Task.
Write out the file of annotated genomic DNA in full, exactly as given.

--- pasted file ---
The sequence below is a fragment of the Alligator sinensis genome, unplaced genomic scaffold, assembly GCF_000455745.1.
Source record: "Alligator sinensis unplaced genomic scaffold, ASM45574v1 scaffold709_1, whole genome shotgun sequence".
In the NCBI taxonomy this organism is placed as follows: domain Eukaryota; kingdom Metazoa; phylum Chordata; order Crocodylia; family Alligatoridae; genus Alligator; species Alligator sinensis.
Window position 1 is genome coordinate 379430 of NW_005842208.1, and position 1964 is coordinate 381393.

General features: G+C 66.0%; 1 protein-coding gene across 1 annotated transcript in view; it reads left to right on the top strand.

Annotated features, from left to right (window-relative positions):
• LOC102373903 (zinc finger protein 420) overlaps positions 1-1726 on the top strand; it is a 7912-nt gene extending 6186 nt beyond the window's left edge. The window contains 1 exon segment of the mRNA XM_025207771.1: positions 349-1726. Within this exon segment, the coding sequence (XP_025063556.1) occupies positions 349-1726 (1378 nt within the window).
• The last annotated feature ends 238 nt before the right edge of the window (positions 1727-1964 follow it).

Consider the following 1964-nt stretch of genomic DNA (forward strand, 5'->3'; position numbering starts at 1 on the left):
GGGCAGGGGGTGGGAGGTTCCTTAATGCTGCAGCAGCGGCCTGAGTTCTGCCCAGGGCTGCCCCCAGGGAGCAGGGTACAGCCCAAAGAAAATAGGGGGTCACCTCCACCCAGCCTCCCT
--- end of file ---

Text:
The sequence below is a fragment of the Alligator sinensis genome, unplaced genomic scaffold, assembly GCF_000455745.1.
Source record: "Alligator sinensis unplaced genomic scaffold, ASM45574v1 scaffold709_1, whole genome shotgun sequence".
In the NCBI taxonomy this organism is placed as follows: domain Eukaryota; kingdom Metazoa; phylum Chordata; order Crocodylia; family Alligatoridae; genus Alligator; species Alligator sinensis.
Window position 1 is genome coordinate 379430 of NW_005842208.1, and position 1964 is coordinate 381393.

General features: G+C 66.0%; 1 protein-coding gene across 1 annotated transcript in view; it reads left to right on the top strand.

Annotated features, from left to right (window-relative positions):
• LOC102373903 (zinc finger protein 420) overlaps positions 1-1726 on the top strand; it is a 7912-nt gene extending 6186 nt beyond the window's left edge. The window contains 1 exon segment of the mRNA XM_025207771.1: positions 349-1726. Within this exon segment, the coding sequence (XP_025063556.1) occupies positions 349-1726 (1378 nt within the window).
• The last annotated feature ends 238 nt before the right edge of the window (positions 1727-1964 follow it).

Consider the following 1964-nt stretch of genomic DNA (forward strand, 5'->3'; position numbering starts at 1 on the left):
GGGCAGGGGGTGGGAGGTTCCTTAATGCTGCAGCAGCGGCCTGAGTTCTGCCCAGGGCTGCCCCCAGGGAGCAGGGTACAGCCCAAAGAAAATAGGGGGTCACCTCCACCCAGCCTCCCT